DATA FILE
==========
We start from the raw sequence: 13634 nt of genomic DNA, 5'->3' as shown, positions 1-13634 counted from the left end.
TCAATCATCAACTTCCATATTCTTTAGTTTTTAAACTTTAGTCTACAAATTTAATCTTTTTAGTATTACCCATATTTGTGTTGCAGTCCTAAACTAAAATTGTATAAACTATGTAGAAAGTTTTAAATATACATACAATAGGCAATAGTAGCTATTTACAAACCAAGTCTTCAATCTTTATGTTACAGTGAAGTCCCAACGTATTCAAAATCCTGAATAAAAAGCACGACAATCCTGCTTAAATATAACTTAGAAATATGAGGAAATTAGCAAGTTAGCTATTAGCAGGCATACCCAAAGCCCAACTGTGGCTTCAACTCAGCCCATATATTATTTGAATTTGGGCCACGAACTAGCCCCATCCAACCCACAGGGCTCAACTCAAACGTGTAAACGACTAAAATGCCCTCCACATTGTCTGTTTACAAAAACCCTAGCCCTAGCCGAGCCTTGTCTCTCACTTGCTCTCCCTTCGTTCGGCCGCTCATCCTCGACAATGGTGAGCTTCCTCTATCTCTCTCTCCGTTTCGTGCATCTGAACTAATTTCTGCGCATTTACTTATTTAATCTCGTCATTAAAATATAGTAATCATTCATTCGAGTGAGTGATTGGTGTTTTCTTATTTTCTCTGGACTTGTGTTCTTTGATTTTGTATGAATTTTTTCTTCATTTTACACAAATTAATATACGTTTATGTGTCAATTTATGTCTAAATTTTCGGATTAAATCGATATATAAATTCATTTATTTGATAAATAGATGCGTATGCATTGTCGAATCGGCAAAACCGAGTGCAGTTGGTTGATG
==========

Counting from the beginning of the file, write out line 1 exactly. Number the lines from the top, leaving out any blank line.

We start from the raw sequence: 13634 nt of genomic DNA, 5'->3' as shown, positions 1-13634 counted from the left end.